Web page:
DEC is criticized for avoiding snowmobile-trail issues in draft document.
By Phil Brown
The state Department of Environmental Conservation has withdrawn a draft management plan for new state lands known as the Essex Chain Lakes Complex in the face of criticism that it failed to discuss the route of a controversial snowmobile trail.
The decision to address the snowmobile issue in a new draft plan won praise from both environmental activists and snowmobile enthusiasts.
“It’s important that all the issues of the Essex Chain are dealt with at one time, so the public has an opportunity to debate them all,” said Neil Woodworth, executive director of the Adirondack Mountain Club.
Last December, the Adirondack Park Agency voted in favor of establishing a snowmobile trail in the Essex Chain region, but it left the exact route up in the air, owing to legal and environmental questions. Under the preferred option, the route would head south from Newcomb, cross the Cedar River on a new bridge, and continue south to Indian Lake on a logging road. Under an alternative scenario, the trail would turn west at the Cedar and eventually join another snowmobile trail on the western boundary of the complex.
When DEC issued a draft management plan in June, the department said it would make a decision on the snowmobile trail sometime in the future—even though it was proposing to build an equestrian bridge over the Cedar that would have been sturdy enough to accommodate snowmobiles. At the time, critics felt the department was not being upfront about its plans.
“DEC is being devious. This is a classic bait-and switch,” said Peter Bauer, executive director of Protect the Adirondacks, which opposes allowing snowmobiles into the area.
Fred Monroe, executive director of the Adirondack Park Local Government Review Board, also said he thought DEC was disingenuous. “It’s better to be straightforward and see who salutes and who takes potshots,” said Monroe, a snowmobiling proponent.
In early August, DEC announced that it would withdraw the draft plan “to fully assess the options for locating a snowmobile trail.” The department expects to issue a revised draft plan in late fall, perhaps in November.
Environmentalists and state officials agree that routing the trail over the Cedar River would be the less environmentally intrusive option. That’s because the trail would follow existing logging roads. However, this option raises several legal issues relating to the state Wild, Scenic and Recreational Rivers Act:
■ It would necessitate building a bridge over the river. The Cedar is classified as a Scenic River, and DEC regulations forbid the construction of a bridge for motorized use over a Scenic River.
■ Part of the snowmobile route would lie within the river corridor, and DEC regulations forbid the operation of motor vehicles within a Scenic River corridor.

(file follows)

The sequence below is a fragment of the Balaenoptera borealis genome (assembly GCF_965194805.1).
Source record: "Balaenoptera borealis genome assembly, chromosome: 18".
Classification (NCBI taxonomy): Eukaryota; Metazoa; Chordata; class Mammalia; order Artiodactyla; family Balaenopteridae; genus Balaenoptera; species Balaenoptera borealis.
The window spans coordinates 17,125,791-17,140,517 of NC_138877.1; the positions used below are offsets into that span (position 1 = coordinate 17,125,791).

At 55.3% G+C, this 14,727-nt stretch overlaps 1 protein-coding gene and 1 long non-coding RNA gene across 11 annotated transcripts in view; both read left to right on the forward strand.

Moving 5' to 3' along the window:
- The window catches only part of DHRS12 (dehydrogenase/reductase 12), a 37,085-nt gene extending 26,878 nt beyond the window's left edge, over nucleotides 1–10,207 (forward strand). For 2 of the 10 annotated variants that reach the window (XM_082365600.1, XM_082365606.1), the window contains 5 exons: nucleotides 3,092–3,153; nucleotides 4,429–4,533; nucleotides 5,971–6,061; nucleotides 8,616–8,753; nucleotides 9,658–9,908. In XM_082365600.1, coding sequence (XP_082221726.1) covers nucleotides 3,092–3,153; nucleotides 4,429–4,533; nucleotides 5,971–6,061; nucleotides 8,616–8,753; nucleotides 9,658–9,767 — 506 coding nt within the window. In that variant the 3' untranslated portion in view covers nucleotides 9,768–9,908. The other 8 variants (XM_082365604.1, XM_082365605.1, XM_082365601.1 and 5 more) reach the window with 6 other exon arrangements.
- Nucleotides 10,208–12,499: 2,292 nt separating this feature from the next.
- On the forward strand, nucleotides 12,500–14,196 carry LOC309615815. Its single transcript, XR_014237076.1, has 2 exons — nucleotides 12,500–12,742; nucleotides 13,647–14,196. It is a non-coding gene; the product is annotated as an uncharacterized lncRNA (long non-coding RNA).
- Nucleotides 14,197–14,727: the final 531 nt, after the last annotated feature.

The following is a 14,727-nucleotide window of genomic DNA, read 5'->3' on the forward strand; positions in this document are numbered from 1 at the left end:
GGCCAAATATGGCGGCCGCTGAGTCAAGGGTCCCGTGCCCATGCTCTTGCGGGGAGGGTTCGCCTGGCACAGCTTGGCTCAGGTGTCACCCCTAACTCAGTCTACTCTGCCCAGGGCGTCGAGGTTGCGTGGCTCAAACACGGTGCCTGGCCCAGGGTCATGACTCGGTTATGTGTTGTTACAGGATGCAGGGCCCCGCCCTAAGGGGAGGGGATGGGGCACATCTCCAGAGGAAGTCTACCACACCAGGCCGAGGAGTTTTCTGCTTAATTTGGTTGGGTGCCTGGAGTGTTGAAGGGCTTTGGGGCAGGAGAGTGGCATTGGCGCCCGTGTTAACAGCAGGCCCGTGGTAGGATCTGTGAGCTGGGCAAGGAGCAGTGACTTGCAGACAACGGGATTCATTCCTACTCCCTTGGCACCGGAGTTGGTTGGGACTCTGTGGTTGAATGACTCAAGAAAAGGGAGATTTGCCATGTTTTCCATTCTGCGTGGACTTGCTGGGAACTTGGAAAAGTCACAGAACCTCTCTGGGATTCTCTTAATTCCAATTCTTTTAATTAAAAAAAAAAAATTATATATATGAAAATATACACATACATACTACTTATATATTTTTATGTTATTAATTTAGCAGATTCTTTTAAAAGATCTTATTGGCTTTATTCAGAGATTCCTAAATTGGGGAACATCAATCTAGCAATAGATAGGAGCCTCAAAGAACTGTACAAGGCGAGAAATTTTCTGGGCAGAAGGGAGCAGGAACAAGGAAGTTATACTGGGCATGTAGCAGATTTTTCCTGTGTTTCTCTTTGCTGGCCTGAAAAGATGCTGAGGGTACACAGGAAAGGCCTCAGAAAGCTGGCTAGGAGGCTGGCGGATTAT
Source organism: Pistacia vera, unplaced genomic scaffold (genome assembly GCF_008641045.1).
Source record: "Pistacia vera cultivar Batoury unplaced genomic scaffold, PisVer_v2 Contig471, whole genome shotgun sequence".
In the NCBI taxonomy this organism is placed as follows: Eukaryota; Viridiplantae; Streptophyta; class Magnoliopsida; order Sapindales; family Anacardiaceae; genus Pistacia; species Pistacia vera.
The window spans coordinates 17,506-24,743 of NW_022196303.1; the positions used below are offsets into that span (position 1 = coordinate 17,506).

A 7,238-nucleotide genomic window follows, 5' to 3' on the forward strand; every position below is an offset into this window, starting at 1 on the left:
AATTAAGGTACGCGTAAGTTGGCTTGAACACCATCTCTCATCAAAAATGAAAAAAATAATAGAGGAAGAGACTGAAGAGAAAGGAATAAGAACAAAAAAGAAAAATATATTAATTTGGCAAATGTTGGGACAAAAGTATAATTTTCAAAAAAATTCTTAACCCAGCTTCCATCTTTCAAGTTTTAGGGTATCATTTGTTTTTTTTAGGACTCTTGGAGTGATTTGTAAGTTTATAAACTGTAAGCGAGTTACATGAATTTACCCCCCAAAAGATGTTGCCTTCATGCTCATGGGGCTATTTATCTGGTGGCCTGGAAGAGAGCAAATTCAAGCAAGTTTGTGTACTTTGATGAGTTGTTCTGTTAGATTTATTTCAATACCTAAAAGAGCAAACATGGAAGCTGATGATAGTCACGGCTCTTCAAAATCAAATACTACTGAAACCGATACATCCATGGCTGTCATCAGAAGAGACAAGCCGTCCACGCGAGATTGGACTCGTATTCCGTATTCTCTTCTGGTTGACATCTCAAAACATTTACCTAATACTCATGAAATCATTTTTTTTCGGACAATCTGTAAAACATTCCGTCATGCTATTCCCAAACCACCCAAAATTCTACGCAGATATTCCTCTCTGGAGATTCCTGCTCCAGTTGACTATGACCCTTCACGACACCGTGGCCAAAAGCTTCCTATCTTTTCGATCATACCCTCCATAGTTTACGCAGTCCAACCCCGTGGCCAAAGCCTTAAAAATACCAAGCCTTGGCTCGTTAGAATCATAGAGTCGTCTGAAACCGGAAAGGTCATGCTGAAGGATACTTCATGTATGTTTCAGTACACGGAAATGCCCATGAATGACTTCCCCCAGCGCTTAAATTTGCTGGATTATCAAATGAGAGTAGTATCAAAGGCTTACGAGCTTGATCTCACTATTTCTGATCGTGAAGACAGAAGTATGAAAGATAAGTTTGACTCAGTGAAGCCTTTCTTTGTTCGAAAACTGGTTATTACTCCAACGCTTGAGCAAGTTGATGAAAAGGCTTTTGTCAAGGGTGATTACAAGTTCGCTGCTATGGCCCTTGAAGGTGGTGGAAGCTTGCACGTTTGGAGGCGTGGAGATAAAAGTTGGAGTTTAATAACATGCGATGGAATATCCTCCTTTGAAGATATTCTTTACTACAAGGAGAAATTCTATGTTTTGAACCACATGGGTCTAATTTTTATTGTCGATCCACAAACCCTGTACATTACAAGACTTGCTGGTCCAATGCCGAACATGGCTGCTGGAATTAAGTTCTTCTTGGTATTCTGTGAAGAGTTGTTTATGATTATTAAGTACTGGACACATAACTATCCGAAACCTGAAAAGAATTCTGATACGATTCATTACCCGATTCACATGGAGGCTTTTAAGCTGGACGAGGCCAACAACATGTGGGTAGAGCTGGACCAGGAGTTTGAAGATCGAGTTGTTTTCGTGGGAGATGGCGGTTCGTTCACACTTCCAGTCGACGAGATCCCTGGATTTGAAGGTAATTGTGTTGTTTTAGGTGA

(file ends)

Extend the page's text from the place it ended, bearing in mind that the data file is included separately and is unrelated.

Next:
■ South of the Cedar, part of the snowmobile route would lie within the corridor of the Hudson River, which is there classified as Wild. The rivers act does not allow motorized use within a Wild River corridor.
Woodworth, who is a lawyer, contends that DEC will have to either amend the rivers act and its regulations or make the claim that the bridge and motor vehicles are permitted by virtue of public use that predated the rivers act. In its original draft management plan, DEC made such a claim for the logging road south of the Cedar to justify its decision to allow visitors to drive up the road as far as the Outer Gooley Club, an abandoned hunting lodge.
Woodworth is skeptical of this claim. When the land was owned by the Finch, Pruyn & Company paper company, he said, “you and I couldn’t drive up to the Cedar River in our cars.” To the contrary, he said, “as far as we know it was locked up tighter than a drum.”
In an interview in July, DEC Commissioner Joe Martens said the department can document pre-existing public use of the road south of the Cedar. “It had been open to the public at different periods of time,” he said.
The alternative snowmobile route raises questions of its own. Though it wouldn’t cross the Cedar, part of the trail would lie within the river corridor. Not all of this route would follow logging roads. Consequently, it would require cutting trees and disturbing wetlands.
Environmentalists had opposed putting in any snowmobile trail, but local officials pushed hard for a route that would connect the hamlets of Indian Lake and Newcomb. The preferred trail would run between the Essex Chain Lakes Primitive Area and the Hudson Gorge Wilderness, two large tracts where motorized use is generally prohibited. Both were designated by the APA board at its December meeting.
“In order to get the motorless areas, we were willing to compromise,” said John Sheehan, spokesman for the Adirondack Council.
The Essex Chain Lakes Complex encompasses the Essex Chain Lakes Primitive Area, the snowmobile corridor, and parts of the Blue Mountain Wild Forest. The Hudson Gorge Wilderness will have its own management plan.